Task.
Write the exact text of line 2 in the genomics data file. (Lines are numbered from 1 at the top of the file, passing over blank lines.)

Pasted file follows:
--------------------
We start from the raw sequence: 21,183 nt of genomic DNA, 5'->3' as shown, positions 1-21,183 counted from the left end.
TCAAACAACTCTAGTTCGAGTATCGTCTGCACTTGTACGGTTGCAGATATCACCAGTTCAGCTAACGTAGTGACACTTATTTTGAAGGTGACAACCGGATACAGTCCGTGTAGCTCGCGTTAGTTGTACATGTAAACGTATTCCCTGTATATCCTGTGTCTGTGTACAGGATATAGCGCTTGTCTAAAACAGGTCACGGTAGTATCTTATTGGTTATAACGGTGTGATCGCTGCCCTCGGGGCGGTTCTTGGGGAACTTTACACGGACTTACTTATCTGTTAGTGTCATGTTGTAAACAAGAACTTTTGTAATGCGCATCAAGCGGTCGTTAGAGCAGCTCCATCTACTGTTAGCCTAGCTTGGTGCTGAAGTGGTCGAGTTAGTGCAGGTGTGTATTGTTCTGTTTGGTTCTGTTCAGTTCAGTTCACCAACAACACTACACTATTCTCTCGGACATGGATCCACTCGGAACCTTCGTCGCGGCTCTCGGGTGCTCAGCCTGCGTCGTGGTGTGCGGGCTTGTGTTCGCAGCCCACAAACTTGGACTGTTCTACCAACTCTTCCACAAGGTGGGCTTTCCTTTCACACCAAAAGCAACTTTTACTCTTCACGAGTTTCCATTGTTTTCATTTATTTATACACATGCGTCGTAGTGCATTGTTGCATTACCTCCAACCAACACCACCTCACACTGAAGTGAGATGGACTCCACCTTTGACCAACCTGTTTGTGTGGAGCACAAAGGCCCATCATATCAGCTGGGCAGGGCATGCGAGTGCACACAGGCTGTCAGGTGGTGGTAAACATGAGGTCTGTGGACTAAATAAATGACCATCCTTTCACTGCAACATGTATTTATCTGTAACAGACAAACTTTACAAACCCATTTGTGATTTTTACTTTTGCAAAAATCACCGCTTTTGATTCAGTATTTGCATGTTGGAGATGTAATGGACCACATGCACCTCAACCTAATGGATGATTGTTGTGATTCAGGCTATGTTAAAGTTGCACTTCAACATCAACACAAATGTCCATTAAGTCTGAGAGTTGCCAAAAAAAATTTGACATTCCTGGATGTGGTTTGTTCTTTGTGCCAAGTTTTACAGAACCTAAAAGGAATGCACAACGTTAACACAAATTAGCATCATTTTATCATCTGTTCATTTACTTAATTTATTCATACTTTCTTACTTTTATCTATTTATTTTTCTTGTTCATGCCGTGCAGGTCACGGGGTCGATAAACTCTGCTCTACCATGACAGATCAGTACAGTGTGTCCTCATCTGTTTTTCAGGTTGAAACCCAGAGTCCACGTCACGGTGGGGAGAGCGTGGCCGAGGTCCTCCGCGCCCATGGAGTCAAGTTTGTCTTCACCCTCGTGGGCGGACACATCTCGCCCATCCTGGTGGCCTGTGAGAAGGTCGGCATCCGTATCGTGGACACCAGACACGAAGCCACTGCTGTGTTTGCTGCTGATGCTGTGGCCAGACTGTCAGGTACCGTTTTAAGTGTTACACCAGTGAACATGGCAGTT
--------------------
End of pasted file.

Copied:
TCAAACAACTCTAGTTCGAGTATCGTCTGCACTTGTACGGTTGCAGATATCACCAGTTCAGCTAACGTAGTGACACTTATTTTGAAGGTGACAACCGGATACAGTCCGTGTAGCTCGCGTTAGTTGTACATGTAAACGTATTCCCTGTATATCCTGTGTCTGTGTACAGGATATAGCGCTTGTCTAAAACAGGTCACGGTAGTATCTTATTGGTTATAACGGTGTGATCGCTGCCCTCGGGGCGGTTCTTGGGGAACTTTACACGGACTTACTTATCTGTTAGTGTCATGTTGTAAACAAGAACTTTTGTAATGCGCATCAAGCGGTCGTTAGAGCAGCTCCATCTACTGTTAGCCTAGCTTGGTGCTGAAGTGGTCGAGTTAGTGCAGGTGTGTATTGTTCTGTTTGGTTCTGTTCAGTTCAGTTCACCAACAACACTACACTATTCTCTCGGACATGGATCCACTCGGAACCTTCGTCGCGGCTCTCGGGTGCTCAGCCTGCGTCGTGGTGTGCGGGCTTGTGTTCGCAGCCCACAAACTTGGACTGTTCTACCAACTCTTCCACAAGGTGGGCTTTCCTTTCACACCAAAAGCAACTTTTACTCTTCACGAGTTTCCATTGTTTTCATTTATTTATACACATGCGTCGTAGTGCATTGTTGCATTACCTCCAACCAACACCACCTCACACTGAAGTGAGATGGACTCCACCTTTGACCAACCTGTTTGTGTGGAGCACAAAGGCCCATCATATCAGCTGGGCAGGGCATGCGAGTGCACACAGGCTGTCAGGTGGTGGTAAACATGAGGTCTGTGGACTAAATAAATGACCATCCTTTCACTGCAACATGTATTTATCTGTAACAGACAAACTTTACAAACCCATTTGTGATTTTTACTTTTGCAAAAATCACCGCTTTTGATTCAGTATTTGCATGTTGGAGATGTAATGGACCACATGCACCTCAACCTAATGGATGATTGTTGTGATTCAGGCTATGTTAAAGTTGCACTTCAACATCAACACAAATGTCCATTAAGTCTGAGAGTTGCCAAAAAAAATTTGACATTCCTGGATGTGGTTTGTTCTTTGTGCCAAGTTTTACAGAACCTAAAAGGAATGCACAACGTTAACACAAATTAGCATCATTTTATCATCTGTTCATTTACTTAATTTATTCATACTTTCTTACTTTTATCTATTTATTTTTCTTGTTCATGCCGTGCAGGTCACGGGGTCGATAAACTCTGCTCTACCATGACAGATCAGTACAGTGTGTCCTCATCTGTTTTTCAGGTTGAAACCCAGAGTCCACGTCACGGTGGGGAGAGCGTGGCCGAGGTCCTCCGCGCCCATGGAGTCAAGTTTGTCTTCACCCTCGTGGGCGGACACATCTCGCCCATCCTGGTGGCCTGTGAGAAGGTCGGCATCCGTATCGTGGACACCAGACACGAAGCCACTGCTGTGTTTGCTGCTGATGCTGTGGCCAGACTGTCAGGTACCGTTTTAAGTGTTACACCAGTGAACATGGCAGTT